HC Deb 24 July 1986 vol 102 cc335-6W
Mr. Jessel

asked the Minister for the Arts what progress has been made in his review of the relationship between the Property Services Agency and the major arts institutions for which he is responsible.

Mr. Luce

In its eighth report (Session 1981–82) the Education, Science and Arts Committee recommended that the Minister for the Arts should review the relationship between the Property Services Agency and the major arts institutions for which it had responsibilities. The Government accepted that such a review would be useful (Cmnd. 9127). The review is now complete. It has been carried out by my officials in close consultation with the PSA and the institutions sponsored by my Department: namely, most of the national museums and galleries in England and the British Library.

At present, the PSA carries out the building and maintenance work at the national museums and galleries and the British Library's Crown property. The Office of Arts and Libraries allocates a block of funds for these services from its public expenditure programme. Within the funds available, the composition of the works programme each year is decided by OAL and the PSA in consultation with the institutions about their requirements and priorities.

The present arrangements partly reflect the origins of some of the institutions within Government Departments. But, following the Heritage Act 1983, all of them now have independent trustee status. It is anomalous that these indenpendent trustee bodies should have building works and services, which are of central importance to the functioning of the institution, excluded from their responsibilities and in the hands of a central Government agency. The review has concluded that such a division of responsibilities is not conducive to the most effective discharge of the trustees' role in determining their own priorities and allocation of resources, and achieving the best value for the money available to them. In the view of the Government, and of all the institutions concerned, it would be better to concentrate responsibility for all the costs of running the museums and galleries, including building and works services, in the hands of the trustees.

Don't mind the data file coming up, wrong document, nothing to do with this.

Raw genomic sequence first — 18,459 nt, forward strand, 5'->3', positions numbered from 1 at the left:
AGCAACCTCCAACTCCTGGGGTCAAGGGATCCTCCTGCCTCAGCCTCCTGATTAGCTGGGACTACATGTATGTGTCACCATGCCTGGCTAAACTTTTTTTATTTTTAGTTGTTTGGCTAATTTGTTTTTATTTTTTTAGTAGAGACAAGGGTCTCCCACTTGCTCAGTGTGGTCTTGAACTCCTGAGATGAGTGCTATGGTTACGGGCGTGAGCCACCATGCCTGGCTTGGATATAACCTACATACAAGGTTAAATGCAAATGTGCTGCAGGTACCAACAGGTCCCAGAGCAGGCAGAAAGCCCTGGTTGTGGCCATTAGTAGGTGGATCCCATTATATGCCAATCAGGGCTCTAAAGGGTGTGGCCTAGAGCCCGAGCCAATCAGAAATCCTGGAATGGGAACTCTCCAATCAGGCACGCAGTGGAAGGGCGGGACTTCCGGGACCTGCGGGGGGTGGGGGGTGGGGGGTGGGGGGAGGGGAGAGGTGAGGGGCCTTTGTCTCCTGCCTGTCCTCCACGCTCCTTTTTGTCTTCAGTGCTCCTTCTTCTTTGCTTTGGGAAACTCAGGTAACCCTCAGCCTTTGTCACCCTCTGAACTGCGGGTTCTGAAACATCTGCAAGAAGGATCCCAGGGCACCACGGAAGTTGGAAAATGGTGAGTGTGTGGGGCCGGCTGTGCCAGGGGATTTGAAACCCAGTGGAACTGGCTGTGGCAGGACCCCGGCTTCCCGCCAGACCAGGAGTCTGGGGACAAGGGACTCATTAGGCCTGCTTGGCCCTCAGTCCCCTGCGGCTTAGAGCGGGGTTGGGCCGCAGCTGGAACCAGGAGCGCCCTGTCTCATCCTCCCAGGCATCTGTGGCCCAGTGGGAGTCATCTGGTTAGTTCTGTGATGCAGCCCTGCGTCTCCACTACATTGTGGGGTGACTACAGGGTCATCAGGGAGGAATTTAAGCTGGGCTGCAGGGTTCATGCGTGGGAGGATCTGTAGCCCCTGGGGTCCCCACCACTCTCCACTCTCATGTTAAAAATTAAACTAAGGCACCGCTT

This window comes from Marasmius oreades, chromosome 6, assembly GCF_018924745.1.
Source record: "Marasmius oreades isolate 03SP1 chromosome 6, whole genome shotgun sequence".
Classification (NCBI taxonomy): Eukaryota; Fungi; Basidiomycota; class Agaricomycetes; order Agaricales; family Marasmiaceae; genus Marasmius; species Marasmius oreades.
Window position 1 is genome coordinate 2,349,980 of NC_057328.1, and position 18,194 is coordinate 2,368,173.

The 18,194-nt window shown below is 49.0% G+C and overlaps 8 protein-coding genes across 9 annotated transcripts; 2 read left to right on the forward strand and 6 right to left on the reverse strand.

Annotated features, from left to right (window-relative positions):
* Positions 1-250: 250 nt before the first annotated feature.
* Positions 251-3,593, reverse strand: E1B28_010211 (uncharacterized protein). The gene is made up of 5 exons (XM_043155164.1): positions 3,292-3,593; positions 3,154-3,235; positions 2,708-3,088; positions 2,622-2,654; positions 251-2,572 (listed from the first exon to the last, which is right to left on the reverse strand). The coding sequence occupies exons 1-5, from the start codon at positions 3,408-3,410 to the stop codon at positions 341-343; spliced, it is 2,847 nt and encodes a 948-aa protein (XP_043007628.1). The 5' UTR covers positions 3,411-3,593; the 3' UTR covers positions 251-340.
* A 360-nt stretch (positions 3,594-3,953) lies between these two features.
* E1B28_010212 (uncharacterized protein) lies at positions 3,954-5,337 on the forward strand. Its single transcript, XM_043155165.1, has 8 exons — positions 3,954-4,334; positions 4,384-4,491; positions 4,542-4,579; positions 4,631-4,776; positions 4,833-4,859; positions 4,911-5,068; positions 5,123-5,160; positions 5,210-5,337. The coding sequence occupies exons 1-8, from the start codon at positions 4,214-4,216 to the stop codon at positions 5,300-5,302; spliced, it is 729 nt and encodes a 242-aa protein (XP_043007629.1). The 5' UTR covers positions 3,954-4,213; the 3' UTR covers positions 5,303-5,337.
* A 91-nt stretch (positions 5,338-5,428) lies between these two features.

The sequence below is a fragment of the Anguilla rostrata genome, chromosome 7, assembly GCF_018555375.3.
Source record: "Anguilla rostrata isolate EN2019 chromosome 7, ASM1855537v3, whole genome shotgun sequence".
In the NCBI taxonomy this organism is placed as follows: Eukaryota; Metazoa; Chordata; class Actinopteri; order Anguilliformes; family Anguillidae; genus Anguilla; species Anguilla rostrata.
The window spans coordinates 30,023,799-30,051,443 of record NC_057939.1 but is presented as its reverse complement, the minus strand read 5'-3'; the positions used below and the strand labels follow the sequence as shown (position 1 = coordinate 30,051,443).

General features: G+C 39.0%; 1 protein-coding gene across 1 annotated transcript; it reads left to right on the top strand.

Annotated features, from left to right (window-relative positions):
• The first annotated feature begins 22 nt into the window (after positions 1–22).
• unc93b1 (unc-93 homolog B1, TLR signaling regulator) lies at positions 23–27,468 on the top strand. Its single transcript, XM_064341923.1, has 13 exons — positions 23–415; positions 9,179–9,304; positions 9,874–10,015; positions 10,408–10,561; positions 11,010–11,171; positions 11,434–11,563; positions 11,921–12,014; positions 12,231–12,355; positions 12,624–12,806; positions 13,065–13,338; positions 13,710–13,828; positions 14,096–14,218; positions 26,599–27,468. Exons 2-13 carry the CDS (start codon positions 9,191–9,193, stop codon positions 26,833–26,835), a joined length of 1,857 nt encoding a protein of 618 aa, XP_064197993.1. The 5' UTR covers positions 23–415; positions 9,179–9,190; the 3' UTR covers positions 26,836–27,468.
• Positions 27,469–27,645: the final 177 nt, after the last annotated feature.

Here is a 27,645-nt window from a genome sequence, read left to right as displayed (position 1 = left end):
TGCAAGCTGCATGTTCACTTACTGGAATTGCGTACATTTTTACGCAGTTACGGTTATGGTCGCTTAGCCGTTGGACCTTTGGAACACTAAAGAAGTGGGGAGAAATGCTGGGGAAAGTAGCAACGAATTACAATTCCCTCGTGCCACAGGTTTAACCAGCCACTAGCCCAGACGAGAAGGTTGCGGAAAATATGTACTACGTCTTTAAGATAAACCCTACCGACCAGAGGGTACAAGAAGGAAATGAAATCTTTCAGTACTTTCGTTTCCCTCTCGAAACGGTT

I have therefore concluded, with the agreement of my right hon. Friend the Secretary of State for the Environment, that the institutions should not remain tied to the PSA for their works services. Instead, the Office of Arts and Libraries will allocate directly an annual grant-in-aid to each institution for building and maintenance work. The trustees will be responsible for its use, according to their priorities, and for achieving the best value for money. Major projects will continue to be subject to OAL approval.

In announcing this decision, my right hon. Friend and I wish to pay a warm tribute to the staff of PSA and its predecessors who have looked after these buildings over the years. The Museums and Galleries Group has justifiably earned an international reputation in this specialised field. But in the circumstances which now apply, the trustees of all the institutions concerned support this change. It is a major change which will require careful planning and management during the transitional period. Each institution will need to develop its own arrangements for discharging these substantial new responsibilities, and this will take time. My intention is that the institutions should assume their new responsibilities during the course of the financial year 1988–89.

The report recognises that the proposals may have implications for those museums and galleries which are not sponsored by my Department. It will be for the other sponsoring Departments to consider with the institutions and with PSA whether any changes in their arrangements should be made.

I have placed in the Library today a memorandum on the change, together with the review report.

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